So it brings people up into stage and puts them into ridiculous situations to see how they. Yeah, I’d agree. I had a moment with a client recently that was kind of a hobbyist hypnotist that pointed out something that I hadn’t really thought of in that format before that. He goes, I really like this category of building conviction and hypnosis through hypnotic phenomenon.
He goes, But it disturbs me how everything or most everything filters through. Try to do this and you cannot. And in the stage environment, you’re now in this quote, sticky situation. Now react to it. So yeah, I, I hear you on that word ridicule. While it may not be the expectation of ridicule that most of us would bring to it, we’re not putting people for the most part into this.
You’re this amazing scenario. We’re putting them into a awkward scenario, and it’s the humor that’s coming out of how they respond to it. Absolutely. So how do we build better empowerment? And I can see that this experiment with putting in the context of a play where people are being showcased of here’s what they can now accomplish, what we’re hoping for is that.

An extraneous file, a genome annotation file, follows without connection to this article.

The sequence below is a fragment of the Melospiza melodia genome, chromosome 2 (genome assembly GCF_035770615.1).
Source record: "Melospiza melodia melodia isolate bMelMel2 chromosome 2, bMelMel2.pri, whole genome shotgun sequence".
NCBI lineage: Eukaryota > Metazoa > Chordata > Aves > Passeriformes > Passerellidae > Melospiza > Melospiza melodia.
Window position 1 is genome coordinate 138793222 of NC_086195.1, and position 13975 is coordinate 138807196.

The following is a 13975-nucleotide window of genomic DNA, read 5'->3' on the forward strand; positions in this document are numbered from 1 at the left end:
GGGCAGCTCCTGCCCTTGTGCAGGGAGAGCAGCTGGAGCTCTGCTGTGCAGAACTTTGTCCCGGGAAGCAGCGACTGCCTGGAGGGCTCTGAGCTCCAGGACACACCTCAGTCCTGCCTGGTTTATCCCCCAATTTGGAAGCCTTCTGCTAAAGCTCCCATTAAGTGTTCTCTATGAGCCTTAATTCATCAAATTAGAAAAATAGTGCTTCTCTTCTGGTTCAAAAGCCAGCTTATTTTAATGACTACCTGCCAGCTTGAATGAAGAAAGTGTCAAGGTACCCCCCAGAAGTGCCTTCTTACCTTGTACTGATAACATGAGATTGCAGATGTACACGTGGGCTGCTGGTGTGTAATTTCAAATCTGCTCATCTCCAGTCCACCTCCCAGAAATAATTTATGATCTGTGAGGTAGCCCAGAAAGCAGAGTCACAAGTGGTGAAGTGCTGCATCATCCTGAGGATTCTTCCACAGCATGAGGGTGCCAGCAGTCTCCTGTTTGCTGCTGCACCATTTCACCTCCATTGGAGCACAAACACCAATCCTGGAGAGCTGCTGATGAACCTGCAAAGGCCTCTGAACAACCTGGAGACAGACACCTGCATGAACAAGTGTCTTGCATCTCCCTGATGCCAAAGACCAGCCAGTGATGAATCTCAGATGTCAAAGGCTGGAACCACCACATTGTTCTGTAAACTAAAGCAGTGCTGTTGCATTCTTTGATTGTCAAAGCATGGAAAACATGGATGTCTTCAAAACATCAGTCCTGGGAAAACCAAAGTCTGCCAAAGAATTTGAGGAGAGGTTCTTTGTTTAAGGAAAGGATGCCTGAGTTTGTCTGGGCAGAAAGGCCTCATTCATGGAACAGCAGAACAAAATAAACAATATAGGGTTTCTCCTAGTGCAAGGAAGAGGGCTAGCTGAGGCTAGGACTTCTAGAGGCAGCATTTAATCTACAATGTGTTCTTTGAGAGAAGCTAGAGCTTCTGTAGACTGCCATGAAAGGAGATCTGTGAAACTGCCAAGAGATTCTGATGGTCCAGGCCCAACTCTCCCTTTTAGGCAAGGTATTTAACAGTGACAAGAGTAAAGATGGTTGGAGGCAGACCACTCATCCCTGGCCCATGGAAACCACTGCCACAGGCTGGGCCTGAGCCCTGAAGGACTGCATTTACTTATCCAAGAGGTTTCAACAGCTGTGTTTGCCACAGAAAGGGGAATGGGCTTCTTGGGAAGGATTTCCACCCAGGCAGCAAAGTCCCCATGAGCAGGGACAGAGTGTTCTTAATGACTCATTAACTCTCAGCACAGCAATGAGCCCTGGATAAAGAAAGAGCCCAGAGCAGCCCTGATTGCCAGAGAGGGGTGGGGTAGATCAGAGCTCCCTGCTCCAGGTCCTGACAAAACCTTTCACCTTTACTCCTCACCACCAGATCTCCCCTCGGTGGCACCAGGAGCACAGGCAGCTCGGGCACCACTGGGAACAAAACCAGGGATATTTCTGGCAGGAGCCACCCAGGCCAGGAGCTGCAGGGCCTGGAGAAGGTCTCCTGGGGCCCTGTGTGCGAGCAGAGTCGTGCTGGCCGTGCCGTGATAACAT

I mean, seriously, we’re gonna get a situation over five nights in Edinburgh. We’re gonna get a situation where somebody isn’t very good. So then we’ve got to, no matter how size they are, so then we’ve gotta decide what to do in that situation. But Edinburg, the fact that we’ve applied for an Arts Council grant, if we get that, and we’ll know in a few weeks time, if we get the Arts Council grant for this piece, it will be the first stage hypnosis.
Show of any kind whatsoever at all to get an arts council sanction that this is art. Yeah, that’s fantastic. And for me that’s mega. Yes. Because I’ve always said, you know, it’s an art and I do resent, I’m quite open about this. I do resent a hypnotherapist who’s learned to do hyp analysis, who’s learned to stick somebody’s hand to the table and then goes out and starts doing stage.
I resent the fact that they’ve done no apprenticeship in how to develop a show, how to perform a show. You know, this happens to me all the time, Jason. I’ll say I did this on a friends group on Facebook. I won’t mention the group, you’re probably aware of it. But I said, Right, I’ll put up one of my routines.